A democracy can never succeed unless each individual takes responsibility for his nation, its policies and the representatives he elects.
May 26, 1943
So my plea is that those who have the gift of words, use them in these days to give the people hope by which to live and dream, for without the vision we shall perish.
I have deep admiration for Eleanor Roosevelt, the First Lady of the United States during one of our country’s most challenging times. She had bold, and you might even say modern, opinions about political, social, and racial issues. She was articulate, thoughtful, outspoken, and worked tirelessly for the causes she believed in.
In so many ways she was a woman well ahead of her time.
We could benefit from her voice today. And so I think that I will post regular quotes from Eleanor Roosevelt, starting with this one, which I believe is quite appropriate for those of us who read and write blogs:
“So my plea is that those who have the gift of words, use them in these days to give the people hope by which to live and dream, for without the vision we shall perish.”
From her nationally syndicated “My Day” newspaper column, July 23, 1943.
I just realized something:
All of the “defeats” that we have been subjected to over the last two years, that have left us so deflated and demoralized, are not defeats at all. They are signposts along the way to our better future. They are there to energize us, and more than that, to test our resolve:
Do we really believe in our cause? Or is it just so many empty words?
Are we whiners who expect that everything will go our way, and when it does not we throw up our hands in defeat? Or are we willing to get our hands dirty and do the hard work necessary to create the future that we believe in?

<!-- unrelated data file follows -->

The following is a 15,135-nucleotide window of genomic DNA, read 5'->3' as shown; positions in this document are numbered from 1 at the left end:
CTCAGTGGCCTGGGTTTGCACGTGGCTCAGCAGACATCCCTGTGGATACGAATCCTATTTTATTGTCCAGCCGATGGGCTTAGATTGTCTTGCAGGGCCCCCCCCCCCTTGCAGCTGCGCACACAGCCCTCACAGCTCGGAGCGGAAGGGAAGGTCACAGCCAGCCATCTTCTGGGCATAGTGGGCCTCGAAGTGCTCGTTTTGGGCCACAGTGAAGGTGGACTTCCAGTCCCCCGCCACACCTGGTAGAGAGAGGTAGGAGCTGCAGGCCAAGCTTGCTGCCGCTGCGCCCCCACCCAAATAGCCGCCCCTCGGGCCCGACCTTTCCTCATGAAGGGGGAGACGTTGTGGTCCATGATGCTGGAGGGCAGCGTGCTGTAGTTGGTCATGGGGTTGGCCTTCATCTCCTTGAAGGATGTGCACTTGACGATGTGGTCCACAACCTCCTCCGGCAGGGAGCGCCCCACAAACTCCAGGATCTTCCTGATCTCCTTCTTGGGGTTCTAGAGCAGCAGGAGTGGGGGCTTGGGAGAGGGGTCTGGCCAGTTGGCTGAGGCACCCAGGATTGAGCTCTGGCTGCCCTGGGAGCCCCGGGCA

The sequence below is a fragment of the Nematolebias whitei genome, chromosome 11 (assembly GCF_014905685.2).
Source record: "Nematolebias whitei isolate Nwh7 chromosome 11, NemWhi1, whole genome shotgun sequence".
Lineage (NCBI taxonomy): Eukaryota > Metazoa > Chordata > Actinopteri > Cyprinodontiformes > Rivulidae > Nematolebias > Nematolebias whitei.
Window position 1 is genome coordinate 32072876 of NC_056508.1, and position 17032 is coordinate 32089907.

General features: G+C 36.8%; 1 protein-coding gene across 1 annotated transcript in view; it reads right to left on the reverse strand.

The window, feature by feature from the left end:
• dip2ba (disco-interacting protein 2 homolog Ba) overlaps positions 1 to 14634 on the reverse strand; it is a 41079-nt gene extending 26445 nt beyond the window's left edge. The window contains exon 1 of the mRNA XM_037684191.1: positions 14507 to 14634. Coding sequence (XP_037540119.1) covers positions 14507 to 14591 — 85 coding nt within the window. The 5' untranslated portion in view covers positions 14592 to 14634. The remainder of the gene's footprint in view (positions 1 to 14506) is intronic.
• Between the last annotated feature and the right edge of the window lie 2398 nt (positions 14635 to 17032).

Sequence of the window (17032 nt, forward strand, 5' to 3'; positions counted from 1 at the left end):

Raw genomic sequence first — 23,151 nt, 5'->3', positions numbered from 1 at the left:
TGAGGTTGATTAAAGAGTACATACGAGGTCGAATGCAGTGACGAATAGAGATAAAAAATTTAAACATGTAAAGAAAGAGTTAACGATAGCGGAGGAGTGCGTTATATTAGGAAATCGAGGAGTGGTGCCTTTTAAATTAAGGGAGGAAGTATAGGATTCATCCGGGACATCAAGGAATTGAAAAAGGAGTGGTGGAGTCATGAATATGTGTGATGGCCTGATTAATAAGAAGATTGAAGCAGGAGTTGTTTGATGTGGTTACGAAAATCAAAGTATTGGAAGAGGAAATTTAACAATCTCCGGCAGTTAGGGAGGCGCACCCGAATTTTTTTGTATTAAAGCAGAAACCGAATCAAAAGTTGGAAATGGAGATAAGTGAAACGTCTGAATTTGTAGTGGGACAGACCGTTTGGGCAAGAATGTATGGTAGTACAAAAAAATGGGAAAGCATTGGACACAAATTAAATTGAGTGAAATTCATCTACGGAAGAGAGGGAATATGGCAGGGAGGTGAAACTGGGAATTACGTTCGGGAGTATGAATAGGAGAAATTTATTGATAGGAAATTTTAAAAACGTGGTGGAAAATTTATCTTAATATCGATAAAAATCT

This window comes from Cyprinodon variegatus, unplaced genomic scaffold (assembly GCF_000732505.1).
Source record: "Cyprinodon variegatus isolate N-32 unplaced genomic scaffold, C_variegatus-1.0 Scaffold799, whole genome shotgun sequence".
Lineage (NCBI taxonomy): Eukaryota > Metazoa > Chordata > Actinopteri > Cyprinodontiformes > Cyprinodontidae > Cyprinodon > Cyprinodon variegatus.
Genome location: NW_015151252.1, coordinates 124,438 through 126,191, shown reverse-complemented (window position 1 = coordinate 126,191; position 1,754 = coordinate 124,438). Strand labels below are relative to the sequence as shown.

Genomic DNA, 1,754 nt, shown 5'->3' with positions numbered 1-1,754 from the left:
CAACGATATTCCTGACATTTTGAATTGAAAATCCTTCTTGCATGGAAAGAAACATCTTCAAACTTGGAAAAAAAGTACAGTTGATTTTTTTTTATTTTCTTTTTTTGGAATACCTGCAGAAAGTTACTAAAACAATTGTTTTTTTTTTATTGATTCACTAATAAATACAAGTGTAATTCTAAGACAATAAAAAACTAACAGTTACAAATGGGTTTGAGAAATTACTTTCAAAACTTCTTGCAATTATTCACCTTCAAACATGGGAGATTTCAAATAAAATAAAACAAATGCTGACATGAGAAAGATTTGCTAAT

Do we wallow in defeat and demoralization while everything wastes away at the hands of a small group of people who will walk all over our rights and our dignity and take it away from us? Or do we fight back?
Do we really believe in the promise of our country? That all of us are created equal. That hard work will be rewarded fairly. That we can leave a better world for our children. That ours is a government of the people, by the people, and for the people. Because right now — at this moment — we are engaged in the great test of our generation: can the promise of this country endure?
We have been sitting here pining for someone to step up, waiting for someone to emerge and show us the way. We have been desperate for a leader so we can follow them to the promised land. But we don’t need a leader to follow: we already know the way. We can join hands and walk there together.
There is a great task ahead of us. And we will take increased devotion to our cause from the defeats we have suffered. But we will not be demoralized. We will not be defeated. We will not let others steal our hope. We will not watch our country crumble. We will steel ourselves for the fight ahead. And we will succeed.
Our future is one month away. Let’s go.
A lot of people are really mad at Senator Joe Manchin right now. Today he voted to confirm very controversial, very conservative nominee Brett Kavanaugh to the Supreme Court. The final vote was 50 to 48, with Republican Senator Lisa Murkowski voting “present” (meaning she didn’t vote either yes or no) and Democratic Senator Joe Manchin of West Virginia being the only Democrat to vote yes.
Liberals are branding him a traitor, calling him spineless, labeling him a self-serving coward, and threatening to back his Republican opponent in November.
But have a little pity for poor Joe Manchin. It’s not easy being blue (in a red state). Continue reading “Have a Little Pity For Senator Manchin”